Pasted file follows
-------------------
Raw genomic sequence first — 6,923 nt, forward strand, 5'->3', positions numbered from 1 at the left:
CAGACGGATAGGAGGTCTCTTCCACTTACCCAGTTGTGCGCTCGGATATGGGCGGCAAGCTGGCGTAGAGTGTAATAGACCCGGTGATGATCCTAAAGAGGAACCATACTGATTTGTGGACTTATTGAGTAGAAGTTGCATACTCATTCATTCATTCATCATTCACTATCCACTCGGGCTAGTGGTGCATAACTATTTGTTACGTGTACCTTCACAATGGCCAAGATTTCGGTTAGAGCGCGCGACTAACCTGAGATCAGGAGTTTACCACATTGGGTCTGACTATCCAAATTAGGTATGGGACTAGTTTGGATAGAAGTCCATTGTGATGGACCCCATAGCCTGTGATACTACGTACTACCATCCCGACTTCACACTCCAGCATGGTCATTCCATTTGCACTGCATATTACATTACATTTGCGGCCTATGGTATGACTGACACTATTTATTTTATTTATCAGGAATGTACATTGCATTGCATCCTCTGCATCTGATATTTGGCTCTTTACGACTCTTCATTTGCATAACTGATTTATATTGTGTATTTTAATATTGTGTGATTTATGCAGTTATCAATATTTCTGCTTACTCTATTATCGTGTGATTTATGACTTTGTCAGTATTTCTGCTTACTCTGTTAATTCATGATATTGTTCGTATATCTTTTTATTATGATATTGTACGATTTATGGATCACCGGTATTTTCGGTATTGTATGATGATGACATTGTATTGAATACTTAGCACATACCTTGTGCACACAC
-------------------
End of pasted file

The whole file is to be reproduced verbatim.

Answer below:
Raw genomic sequence first — 6,923 nt, forward strand, 5'->3', positions numbered from 1 at the left:
CAGACGGATAGGAGGTCTCTTCCACTTACCCAGTTGTGCGCTCGGATATGGGCGGCAAGCTGGCGTAGAGTGTAATAGACCCGGTGATGATCCTAAAGAGGAACCATACTGATTTGTGGACTTATTGAGTAGAAGTTGCATACTCATTCATTCATTCATCATTCACTATCCACTCGGGCTAGTGGTGCATAACTATTTGTTACGTGTACCTTCACAATGGCCAAGATTTCGGTTAGAGCGCGCGACTAACCTGAGATCAGGAGTTTACCACATTGGGTCTGACTATCCAAATTAGGTATGGGACTAGTTTGGATAGAAGTCCATTGTGATGGACCCCATAGCCTGTGATACTACGTACTACCATCCCGACTTCACACTCCAGCATGGTCATTCCATTTGCACTGCATATTACATTACATTTGCGGCCTATGGTATGACTGACACTATTTATTTTATTTATCAGGAATGTACATTGCATTGCATCCTCTGCATCTGATATTTGGCTCTTTACGACTCTTCATTTGCATAACTGATTTATATTGTGTATTTTAATATTGTGTGATTTATGCAGTTATCAATATTTCTGCTTACTCTATTATCGTGTGATTTATGACTTTGTCAGTATTTCTGCTTACTCTGTTAATTCATGATATTGTTCGTATATCTTTTTATTATGATATTGTACGATTTATGGATCACCGGTATTTTCGGTATTGTATGATGATGACATTGTATTGAATACTTAGCACATACCTTGTGCACACAC